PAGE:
The Evolution and Diversification of Native Land Use Systems on the Olympic Peninsula
A Research Design
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The objective of this study is the development of an archaeological research design and a plan for segmenting Olympic National Park into research/management units. In addition, the project involved an archaeological reconnaissance in one of the management units. The results of this study are intended to provide a dynamic and long-term framework for archaeological research, compliance, and management by NPS.

Adaptive Management, currently being used in a variety of environmental management applications, is identified as a useful conceptual structure for building a dynamic design for archaeological research and management. This approach maintains that resource management is properly conducted as an ongoing experiment and, therefore, that research and management are inseparable.

The Olympic Peninsula is a region of exceptional environmental diversity and this is manifested in the varied nature of land use systems present at the time of European contact. There were two rather distinct systems of settlement and land use on the Olympic Peninsula—riverine and marine collecting systems. The models presented in this study examine the basic question of how these different land use systems evolved. The ethnographically documented systems of land use are viewed as products of an evolutionary process that extended throughout most or all of the Holocene.

It is maintained that any research design that attempts to explain or predict the distributional and content characteristics of the archaeological record must necessarily involve development of a regional land use system perspective. An ecological framework emphasizing the structure of food resources is also essential to these objectives. Considerable attention therefore, is devoted to both of these subjects.

Basic elements of the land use models developed in this study are demography and environmental change. The temperate rainforest ecosystem is relatively unproductive of terrestrial resources. Prior to climatic changes that occurred at around 6,000 yrs B.P. and that resulted in closure of the forests, carrying capacity for ungulates was much higher than during environmental regimes of the recent millenia. Low density, highly mobile hunter gatherers are postulated to have practiced foraging systems of land use throughout the region from about 10,000 to about 3,000 yrs. B.P. The basic overwintering strategy of these foraging systems was the hunting of ungulates on their winter ranges. Because the most productive winter ranges are those of migratory ungulates and because these ranges tend to be distributed along the flanks of the mountains, the term "Cordilleran" seems particularly appropriate for this particular land use strategy.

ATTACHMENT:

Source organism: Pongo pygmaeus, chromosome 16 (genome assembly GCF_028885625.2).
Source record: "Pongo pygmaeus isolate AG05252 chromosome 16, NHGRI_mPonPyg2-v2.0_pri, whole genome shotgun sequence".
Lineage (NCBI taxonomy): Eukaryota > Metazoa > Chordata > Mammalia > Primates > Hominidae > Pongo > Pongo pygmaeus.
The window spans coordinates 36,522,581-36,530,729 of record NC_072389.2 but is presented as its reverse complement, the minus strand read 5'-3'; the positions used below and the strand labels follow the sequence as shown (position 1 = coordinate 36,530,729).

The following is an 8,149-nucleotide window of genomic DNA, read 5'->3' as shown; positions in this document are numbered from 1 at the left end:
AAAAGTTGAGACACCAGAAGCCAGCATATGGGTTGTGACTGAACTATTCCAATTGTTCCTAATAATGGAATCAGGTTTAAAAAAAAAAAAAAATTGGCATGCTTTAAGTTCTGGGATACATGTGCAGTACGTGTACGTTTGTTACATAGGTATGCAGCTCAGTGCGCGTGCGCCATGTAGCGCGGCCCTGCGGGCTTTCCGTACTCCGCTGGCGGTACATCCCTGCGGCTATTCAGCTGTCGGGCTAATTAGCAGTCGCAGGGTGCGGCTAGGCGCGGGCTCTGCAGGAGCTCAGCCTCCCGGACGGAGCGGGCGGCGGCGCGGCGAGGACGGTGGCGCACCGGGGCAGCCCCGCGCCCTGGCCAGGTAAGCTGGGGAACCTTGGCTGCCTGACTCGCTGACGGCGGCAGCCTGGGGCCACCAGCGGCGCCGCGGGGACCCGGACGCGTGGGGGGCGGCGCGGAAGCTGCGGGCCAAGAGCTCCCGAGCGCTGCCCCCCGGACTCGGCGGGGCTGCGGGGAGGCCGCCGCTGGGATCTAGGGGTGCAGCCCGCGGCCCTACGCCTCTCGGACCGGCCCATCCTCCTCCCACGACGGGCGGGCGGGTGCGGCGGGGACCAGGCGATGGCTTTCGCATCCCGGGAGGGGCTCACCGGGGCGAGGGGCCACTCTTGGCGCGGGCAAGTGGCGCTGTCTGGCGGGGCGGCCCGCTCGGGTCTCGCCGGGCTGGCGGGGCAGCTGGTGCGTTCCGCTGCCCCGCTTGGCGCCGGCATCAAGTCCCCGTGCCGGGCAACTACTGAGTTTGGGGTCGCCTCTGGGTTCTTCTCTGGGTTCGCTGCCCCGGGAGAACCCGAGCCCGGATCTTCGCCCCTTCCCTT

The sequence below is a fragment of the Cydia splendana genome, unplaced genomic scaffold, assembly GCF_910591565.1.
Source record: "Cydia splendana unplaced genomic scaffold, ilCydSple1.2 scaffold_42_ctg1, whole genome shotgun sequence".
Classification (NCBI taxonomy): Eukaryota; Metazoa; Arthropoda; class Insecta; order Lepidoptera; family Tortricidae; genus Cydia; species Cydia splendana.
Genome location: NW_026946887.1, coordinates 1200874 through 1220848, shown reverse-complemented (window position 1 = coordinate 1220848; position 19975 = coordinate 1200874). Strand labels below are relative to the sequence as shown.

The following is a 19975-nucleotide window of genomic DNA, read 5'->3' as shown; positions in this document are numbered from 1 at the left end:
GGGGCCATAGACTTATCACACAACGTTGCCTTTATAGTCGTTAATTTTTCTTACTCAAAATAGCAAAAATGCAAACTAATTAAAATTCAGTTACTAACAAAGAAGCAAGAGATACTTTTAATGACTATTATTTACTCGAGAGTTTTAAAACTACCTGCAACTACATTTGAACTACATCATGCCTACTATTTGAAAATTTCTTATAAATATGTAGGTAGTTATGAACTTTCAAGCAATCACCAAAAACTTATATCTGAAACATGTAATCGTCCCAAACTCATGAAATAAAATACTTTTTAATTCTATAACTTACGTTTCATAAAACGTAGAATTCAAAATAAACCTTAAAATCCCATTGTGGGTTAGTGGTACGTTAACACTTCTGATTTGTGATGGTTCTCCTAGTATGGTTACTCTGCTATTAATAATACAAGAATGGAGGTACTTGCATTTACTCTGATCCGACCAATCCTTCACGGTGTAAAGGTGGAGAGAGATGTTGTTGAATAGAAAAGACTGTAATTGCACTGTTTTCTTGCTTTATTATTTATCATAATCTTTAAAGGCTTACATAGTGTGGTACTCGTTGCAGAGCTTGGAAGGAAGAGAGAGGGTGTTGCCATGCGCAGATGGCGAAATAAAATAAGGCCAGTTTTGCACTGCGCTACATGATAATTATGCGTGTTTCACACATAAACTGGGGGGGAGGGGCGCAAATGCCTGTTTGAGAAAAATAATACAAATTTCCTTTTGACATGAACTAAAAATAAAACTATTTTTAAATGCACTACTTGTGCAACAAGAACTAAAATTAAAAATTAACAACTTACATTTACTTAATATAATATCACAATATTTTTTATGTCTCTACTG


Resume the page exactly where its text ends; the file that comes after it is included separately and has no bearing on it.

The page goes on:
Owing to a combination of very gradual population increase, and an overall reduction in terrestrial productivity, dependence upon marine resources increased after 6,000 yrs B.P. Initial marine resource usage was for immediate consumption and was focused on those resources available in late winter/early spring and possibly during the summer. The same processes, however, eventually resulted in a saltatory change in land use strategies—to riverine collecting based primarily upon the storage of anadromous fish. This relatively abrupt shift in land use is estimated to have occurred at around 3,000 yrs B.P. Continuing increases in regional populations led to the localized development of fully maritime collector systems. This development was restricted to that portion of the Olympic Peninsula where marine resources are exceptionally productive and is suggested to have taken. place as recently as about 1000 yrs B.P. The sequence from foraging to riverine collecting and then to maritime collecting is suggested to be one of increasingly complex systems of land use.

Drawing upon the background of resource structure, paleoenvironments, and models of hunter gatherer land use strategies, the Park is divided into four major management zones: the Coastal Margin (Zone I), the River Valleys and Lowlands Zones (Zone II), the Montane Zone (Zone III), and the Subalpine/Arctic Zone (Zone IV). The Coastal Margin Zone is defined as that area which includes all offshore islands and the intertidal zone and which extends 5 km inland from the modern shoreline. The River Valleys and Lowlands zone extends from the inland edge of the 5 km band of land within Zone I up to an elevation of 2,000 ft elevation. Moving upslope from this elevation to the 4,000 ft contour line is the Montane Zone. All areas above 4,000 ft are encompassed within the Subalpine/Arctic Zone.

Archaeological knowledge for each of the management zones is summarized and a variety of research questions and domains is discussed. In addition, expectations are developed for the general character of the archaeological remains in the various management zones. The final chapter of the report presents a series of recommendations for future research and management in the Park.

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Last Updated: 16-Nov-2009